As mentioned, the process of installing equipment or undertaking other refurbishment work at a given building, can present an elevated risk of accidental disturbance to ACMs. When this happens, the ACMs could release loose, and barely visible, individual fibres, which could be inhaled or ingested by someone nearby. That could then leave the exposed individual with an increased risk of serious health problems potentially decades into the future.
So, as a building owner or someone with the “duty to manage” asbestos under the Control of Asbestos Regulations 2012 (CAR 2012), you must never underestimate the importance of careful planning and risk assessment in relation to any suspected or confirmed ACMs on your premises.
The term “asbestos remediation” refers to the process of “remedying” the issues and risks that asbestos can present on a given site. It is a broader term than “asbestos removal”, because while asbestos may indeed be removed from particular premises if it is judged to pose a sufficiently high risk, in some cases, ACMs might be left in place, and monitored and managed over time.
To reiterate what we stated above: there is no part of UK law that demands asbestos is removed from a building in any and all instances in which it might be present. In line with this, the UK Health and Safety Executive (HSE) continues to maintain that asbestos that is in good condition, and that has not been disturbed or damaged, poses negligible risk to health.
So, the steps that you take towards asbestos remediation at your property might not involve removal, but instead an alternative measure such as encapsulation. This would entail a protective layer of sealant being applied to the asbestos material, to guard against any future risk of loose fibres being released as a consequence of disturbance to the materials.
Alternatively, you might – with the assistance of a suitably qualified asbestos surveyor – come to the conclusion that certain ACMs on your site will need to be removed prior to any installation of renewable energy infrastructure.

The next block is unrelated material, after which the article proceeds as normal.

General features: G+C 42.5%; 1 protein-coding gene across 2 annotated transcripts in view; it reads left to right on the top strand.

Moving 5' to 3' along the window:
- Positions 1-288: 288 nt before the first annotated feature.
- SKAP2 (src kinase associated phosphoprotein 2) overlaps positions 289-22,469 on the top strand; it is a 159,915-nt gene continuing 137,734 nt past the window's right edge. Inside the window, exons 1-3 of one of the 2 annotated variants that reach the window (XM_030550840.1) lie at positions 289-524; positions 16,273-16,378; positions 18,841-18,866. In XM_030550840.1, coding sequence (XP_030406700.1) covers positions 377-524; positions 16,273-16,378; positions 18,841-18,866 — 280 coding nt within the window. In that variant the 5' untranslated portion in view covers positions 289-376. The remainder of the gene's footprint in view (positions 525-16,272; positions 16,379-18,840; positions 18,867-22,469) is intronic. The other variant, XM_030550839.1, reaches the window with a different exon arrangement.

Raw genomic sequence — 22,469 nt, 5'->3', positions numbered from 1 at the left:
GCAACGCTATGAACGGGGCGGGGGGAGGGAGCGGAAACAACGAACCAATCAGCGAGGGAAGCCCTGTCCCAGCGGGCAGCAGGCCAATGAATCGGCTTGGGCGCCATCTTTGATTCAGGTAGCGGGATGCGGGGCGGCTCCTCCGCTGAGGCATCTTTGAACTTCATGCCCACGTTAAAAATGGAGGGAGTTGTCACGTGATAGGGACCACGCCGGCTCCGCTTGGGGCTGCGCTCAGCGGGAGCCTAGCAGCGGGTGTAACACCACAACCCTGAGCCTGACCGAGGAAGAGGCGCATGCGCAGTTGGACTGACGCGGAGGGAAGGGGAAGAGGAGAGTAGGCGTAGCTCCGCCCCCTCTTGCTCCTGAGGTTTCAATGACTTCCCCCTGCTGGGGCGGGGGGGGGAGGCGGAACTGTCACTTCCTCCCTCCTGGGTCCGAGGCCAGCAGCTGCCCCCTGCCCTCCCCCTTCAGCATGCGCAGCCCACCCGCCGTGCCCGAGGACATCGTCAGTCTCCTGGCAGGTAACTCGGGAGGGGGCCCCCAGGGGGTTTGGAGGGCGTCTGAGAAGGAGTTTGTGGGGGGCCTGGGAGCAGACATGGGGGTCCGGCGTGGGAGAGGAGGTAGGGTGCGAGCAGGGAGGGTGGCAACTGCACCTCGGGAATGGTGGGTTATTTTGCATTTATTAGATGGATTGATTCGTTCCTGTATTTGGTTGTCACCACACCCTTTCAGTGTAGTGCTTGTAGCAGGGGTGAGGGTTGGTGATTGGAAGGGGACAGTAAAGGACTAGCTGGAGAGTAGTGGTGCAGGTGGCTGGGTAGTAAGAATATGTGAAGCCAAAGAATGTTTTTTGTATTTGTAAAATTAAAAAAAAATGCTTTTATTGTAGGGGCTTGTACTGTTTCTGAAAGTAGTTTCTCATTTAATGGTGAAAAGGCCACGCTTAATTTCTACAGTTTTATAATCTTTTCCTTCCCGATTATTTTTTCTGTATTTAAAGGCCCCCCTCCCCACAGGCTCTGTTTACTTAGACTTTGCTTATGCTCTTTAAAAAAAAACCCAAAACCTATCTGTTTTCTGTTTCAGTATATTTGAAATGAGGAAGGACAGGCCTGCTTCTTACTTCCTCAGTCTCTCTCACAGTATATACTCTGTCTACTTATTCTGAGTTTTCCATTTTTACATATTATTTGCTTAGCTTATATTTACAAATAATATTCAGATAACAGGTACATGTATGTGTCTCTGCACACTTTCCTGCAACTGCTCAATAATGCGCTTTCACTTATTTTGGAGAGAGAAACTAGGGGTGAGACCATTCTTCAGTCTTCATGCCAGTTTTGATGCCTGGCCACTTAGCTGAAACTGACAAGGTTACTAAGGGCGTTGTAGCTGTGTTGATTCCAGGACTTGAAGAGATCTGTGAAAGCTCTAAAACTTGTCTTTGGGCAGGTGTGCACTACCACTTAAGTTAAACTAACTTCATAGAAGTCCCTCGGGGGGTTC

With asbestos removal being such a specialised task, we would recommend that you hire an insured and certified asbestos removal operative for this process. They will know what to do in order to carry out a comprehensive and safe removal of asbestos on your site, so that you can be sure of this risk having been eliminated when you come to install renewable energy systems in the property.
Conclusion: tap into renewable energy, but also take care to ensure asbestos safety
We have outlined, embracing the ever-greater use of renewable energy, and investing in the systems that make this possible – such as EV charging infrastructure, solar panels, and heat pumps – is very much a good thing. However, it is also of critical importance to be alert to the fact that carrying out related building modifications could bring about the risk of disturbance to any asbestos that may be present in the given premises.
In this article, we have not – of course – sought to in any way deter you from investing in the renewable energy systems that will be so crucial in “doing your part” to help our planet. Instead, we would simply urge you to carefully consider asbestos, whenever you are implementing renewable energy solutions at a site for which you are responsible.
That will mean taking care to prioritise safety and sustainability when you pursue renewable energy projects in older buildings (specifically those dating from prior to the year 2000).
Would you like to find out more about how Oracle Solutions’ own resources and expertise could help you meet your asbestos management obligations as a dutyholder? If so, please feel free to give our team a call today, or to email us to request a competitive quote for any of our services.
Written by Jess Scott
Jess Scott has been an all-round asbestos consultant since 1996. That’s nearly 3 decades of asbestos knowledge. He spends his time sharing that knowledge with the team at Oracle and with their clients. Jess's goal is, and always has been, to use my expertise in helping people to comply with the law. This legal compliance ultimately helps to protect everyone from the harmful effects of asbestos. Jess has acted as an asbestos expert witness in legal cases and is involved in many asbestos educational activities throughout the UK.